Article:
The authorities concerned should be serious about this tendency that has caught up the medical sector as a contagion.

Another factor behind an increase in such incidents might be the foul play of some unscrupulous rackets, instigating and forcing the victim’s side to resort to vandalism as a way to make the hospitals cough up hefty amount as compensation. These unscrupulous racketeers, no doubt, would ask for their share with the victim’s side.

This raises a question whether big rackets are behind such incidents of vandalism. Such incidents also give bad name to the different organisations set up in the name of protecting the consumers’ interests.

The role of the Medical Council becomes paramount at such moments. May be the council could set up a permanent and professional investigation mechanism, which would help in investigating such incidents, and fix penalty in case hospitals are found negligent and the doctors guilty of dereliction of their duty.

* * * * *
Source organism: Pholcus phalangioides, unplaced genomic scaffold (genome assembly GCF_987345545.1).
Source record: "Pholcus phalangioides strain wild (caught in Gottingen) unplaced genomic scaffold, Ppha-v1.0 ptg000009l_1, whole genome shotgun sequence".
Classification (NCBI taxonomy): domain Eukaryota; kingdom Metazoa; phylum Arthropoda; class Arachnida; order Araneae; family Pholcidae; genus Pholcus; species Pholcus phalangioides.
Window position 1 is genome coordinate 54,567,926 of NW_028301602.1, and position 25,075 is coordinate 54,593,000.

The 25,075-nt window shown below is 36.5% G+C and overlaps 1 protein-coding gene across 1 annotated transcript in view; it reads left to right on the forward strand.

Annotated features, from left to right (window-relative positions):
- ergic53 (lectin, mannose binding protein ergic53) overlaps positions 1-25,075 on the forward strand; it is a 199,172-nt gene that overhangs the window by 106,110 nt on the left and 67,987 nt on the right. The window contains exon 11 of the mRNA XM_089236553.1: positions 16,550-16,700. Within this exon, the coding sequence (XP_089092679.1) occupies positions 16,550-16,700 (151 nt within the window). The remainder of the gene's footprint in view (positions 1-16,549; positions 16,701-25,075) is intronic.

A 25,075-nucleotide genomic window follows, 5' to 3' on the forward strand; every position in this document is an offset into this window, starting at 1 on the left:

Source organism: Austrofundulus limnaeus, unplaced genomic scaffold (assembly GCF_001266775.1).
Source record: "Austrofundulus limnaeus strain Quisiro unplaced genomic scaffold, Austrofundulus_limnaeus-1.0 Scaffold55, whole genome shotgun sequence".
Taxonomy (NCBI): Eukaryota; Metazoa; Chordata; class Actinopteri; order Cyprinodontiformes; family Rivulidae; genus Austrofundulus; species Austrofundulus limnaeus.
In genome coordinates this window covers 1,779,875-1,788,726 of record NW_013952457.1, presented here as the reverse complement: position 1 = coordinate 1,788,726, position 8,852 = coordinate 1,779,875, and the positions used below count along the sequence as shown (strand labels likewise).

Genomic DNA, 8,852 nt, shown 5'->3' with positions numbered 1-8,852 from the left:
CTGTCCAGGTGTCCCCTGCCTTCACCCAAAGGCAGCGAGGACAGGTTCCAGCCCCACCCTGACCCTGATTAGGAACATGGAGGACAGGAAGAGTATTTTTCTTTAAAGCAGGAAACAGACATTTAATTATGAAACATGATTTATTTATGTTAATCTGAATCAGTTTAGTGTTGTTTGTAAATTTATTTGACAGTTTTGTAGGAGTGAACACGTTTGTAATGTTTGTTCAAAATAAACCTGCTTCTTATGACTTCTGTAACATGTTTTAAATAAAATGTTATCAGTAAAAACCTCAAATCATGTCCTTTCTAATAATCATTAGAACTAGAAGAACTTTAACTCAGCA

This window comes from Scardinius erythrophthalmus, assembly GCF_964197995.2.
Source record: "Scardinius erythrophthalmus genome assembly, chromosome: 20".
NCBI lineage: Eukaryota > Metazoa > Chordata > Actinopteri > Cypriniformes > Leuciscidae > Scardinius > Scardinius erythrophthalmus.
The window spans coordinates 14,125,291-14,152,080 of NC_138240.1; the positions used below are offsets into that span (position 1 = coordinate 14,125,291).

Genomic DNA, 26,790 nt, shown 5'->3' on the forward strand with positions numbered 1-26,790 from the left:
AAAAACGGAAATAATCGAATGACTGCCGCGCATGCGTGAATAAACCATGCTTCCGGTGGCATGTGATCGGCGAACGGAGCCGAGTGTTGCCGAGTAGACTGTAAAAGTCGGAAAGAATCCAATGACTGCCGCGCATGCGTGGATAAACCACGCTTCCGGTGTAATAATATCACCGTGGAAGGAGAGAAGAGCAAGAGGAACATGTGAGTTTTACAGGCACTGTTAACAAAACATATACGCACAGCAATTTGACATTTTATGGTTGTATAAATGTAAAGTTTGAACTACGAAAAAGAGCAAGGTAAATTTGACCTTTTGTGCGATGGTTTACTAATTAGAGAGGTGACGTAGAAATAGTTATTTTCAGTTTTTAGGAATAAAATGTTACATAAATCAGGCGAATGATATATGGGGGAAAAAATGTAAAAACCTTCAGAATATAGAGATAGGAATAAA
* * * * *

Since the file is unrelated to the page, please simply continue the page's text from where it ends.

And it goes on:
It is also the government’s responsibility to ensure the security of health facilities and the health personnel.

But there is a complete lack of coordination and sensitivity on the part of the government to this.

Therefore, it is high time the government and the stakeholders make an honest appraisal of the institutional and individual shortcomings and lapses, and take institutional and individual initiatives for a forward-looking reform in the sector.

The situation of the entire health sector of the country being stigmatized for a few incidents of omission and commission by some hospitals should be ended for the health of the health sector.